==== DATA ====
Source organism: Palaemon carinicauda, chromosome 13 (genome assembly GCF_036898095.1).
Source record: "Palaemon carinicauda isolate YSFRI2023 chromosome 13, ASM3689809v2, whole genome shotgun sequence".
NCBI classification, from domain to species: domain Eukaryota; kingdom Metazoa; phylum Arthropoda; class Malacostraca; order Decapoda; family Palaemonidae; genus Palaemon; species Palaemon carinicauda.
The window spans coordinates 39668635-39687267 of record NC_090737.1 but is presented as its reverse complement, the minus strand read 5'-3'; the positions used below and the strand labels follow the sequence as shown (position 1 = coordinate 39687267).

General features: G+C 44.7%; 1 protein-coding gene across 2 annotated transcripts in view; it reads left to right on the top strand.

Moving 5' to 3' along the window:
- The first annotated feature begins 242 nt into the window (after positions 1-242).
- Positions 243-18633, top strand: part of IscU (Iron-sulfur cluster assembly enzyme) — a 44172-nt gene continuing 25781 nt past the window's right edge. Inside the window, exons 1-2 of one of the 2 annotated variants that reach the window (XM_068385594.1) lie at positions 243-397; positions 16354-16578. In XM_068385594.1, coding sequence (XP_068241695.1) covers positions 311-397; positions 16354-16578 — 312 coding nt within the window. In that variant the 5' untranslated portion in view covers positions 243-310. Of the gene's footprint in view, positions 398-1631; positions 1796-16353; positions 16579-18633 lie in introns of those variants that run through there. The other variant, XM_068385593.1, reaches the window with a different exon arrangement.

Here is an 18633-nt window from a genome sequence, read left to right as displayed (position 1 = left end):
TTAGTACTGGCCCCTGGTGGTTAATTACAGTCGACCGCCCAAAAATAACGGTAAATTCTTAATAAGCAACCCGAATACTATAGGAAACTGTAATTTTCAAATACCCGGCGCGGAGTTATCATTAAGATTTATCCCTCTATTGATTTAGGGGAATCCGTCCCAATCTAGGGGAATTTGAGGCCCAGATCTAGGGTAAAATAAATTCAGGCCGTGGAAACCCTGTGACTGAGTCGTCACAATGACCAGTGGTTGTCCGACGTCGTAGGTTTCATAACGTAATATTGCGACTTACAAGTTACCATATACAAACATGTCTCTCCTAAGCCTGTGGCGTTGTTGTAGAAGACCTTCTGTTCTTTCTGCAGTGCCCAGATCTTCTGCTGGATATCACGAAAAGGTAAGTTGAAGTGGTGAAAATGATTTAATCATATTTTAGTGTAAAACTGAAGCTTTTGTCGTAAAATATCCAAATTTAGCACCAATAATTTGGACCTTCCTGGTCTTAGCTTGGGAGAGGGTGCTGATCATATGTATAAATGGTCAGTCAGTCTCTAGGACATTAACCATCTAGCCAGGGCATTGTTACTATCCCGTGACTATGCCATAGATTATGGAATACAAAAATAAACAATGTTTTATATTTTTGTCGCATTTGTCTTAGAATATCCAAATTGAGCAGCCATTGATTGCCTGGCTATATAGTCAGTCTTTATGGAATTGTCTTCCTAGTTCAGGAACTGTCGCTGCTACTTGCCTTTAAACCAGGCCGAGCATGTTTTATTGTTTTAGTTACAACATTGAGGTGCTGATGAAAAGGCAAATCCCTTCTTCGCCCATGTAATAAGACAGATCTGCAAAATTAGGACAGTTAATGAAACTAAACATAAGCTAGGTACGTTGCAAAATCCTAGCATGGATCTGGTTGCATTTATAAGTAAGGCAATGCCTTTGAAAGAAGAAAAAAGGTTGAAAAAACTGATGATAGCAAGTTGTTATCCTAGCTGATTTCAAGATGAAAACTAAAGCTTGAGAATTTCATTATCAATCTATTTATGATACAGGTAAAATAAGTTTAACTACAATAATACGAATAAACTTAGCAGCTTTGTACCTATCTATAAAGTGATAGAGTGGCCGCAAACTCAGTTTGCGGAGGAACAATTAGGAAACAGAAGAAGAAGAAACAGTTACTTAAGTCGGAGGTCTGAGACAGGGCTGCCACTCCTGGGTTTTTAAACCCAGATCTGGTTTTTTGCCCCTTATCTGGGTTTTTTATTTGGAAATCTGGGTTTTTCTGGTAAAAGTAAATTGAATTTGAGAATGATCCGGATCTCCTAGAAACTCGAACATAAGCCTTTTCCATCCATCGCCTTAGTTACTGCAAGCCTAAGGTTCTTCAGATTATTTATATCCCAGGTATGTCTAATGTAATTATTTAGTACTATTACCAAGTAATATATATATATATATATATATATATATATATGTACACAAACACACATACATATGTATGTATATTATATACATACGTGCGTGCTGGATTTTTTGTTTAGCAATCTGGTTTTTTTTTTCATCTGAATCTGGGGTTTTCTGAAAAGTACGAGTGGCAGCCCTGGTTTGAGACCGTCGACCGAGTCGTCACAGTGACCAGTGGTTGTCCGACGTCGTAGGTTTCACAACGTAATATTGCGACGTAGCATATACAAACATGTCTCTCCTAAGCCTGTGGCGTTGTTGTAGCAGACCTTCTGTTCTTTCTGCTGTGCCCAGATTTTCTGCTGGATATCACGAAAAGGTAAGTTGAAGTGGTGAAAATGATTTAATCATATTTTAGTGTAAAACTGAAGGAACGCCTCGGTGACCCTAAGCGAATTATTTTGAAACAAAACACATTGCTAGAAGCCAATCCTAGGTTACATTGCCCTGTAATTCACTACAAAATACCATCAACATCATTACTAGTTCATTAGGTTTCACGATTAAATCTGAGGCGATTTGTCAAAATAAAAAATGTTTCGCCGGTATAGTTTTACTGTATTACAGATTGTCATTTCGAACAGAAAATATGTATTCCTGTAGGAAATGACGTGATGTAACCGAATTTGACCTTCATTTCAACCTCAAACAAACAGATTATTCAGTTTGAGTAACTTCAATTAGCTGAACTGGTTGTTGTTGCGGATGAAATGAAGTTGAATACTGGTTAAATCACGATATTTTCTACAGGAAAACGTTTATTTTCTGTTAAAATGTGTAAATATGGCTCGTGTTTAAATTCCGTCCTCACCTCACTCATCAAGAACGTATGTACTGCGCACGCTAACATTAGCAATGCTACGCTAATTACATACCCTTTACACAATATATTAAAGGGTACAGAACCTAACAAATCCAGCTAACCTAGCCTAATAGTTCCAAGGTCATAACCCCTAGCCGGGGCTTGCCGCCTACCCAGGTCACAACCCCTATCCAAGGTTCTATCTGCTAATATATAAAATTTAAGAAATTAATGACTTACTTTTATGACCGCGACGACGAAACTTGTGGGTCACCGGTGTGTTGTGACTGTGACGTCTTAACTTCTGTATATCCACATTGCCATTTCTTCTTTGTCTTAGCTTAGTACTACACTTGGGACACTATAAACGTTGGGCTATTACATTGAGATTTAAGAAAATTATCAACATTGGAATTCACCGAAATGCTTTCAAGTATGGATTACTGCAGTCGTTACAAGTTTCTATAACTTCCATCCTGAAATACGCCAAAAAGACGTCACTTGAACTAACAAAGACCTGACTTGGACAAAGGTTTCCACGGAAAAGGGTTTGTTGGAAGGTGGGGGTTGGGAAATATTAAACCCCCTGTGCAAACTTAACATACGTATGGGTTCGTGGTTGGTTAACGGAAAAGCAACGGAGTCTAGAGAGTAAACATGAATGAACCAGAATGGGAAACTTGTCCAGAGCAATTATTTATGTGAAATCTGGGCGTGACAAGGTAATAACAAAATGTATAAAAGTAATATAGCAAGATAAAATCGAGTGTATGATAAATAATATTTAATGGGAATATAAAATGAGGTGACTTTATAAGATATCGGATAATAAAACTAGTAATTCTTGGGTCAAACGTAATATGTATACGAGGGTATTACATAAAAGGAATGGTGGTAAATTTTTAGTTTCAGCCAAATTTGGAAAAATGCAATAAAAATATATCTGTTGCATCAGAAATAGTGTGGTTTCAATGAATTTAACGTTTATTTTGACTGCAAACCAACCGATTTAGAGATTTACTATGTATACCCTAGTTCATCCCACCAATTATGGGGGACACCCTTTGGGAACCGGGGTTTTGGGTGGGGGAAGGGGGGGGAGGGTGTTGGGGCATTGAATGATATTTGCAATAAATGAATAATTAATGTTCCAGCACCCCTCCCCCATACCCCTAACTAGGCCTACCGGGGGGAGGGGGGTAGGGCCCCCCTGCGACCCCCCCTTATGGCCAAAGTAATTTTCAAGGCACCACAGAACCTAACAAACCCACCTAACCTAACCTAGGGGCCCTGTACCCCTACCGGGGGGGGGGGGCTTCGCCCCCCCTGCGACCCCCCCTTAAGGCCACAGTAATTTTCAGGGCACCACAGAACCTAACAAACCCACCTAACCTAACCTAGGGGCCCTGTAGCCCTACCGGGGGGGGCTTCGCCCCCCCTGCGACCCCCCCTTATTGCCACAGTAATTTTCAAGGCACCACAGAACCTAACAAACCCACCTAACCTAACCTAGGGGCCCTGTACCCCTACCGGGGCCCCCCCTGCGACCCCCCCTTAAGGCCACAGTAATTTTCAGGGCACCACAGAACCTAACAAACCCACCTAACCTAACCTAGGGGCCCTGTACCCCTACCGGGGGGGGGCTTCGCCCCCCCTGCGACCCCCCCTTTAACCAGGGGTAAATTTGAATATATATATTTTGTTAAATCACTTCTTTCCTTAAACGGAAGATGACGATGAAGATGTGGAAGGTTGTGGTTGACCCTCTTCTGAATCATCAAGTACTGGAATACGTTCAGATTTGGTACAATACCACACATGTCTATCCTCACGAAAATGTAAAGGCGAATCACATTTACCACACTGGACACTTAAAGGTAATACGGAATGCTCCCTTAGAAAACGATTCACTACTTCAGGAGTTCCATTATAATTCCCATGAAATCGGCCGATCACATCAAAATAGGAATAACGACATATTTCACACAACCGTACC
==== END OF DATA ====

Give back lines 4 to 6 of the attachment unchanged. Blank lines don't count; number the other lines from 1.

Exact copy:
The window spans coordinates 39668635-39687267 of record NC_090737.1 but is presented as its reverse complement, the minus strand read 5'-3'; the positions used below and the strand labels follow the sequence as shown (position 1 = coordinate 39687267).

General features: G+C 44.7%; 1 protein-coding gene across 2 annotated transcripts in view; it reads left to right on the top strand.

Moving 5' to 3' along the window: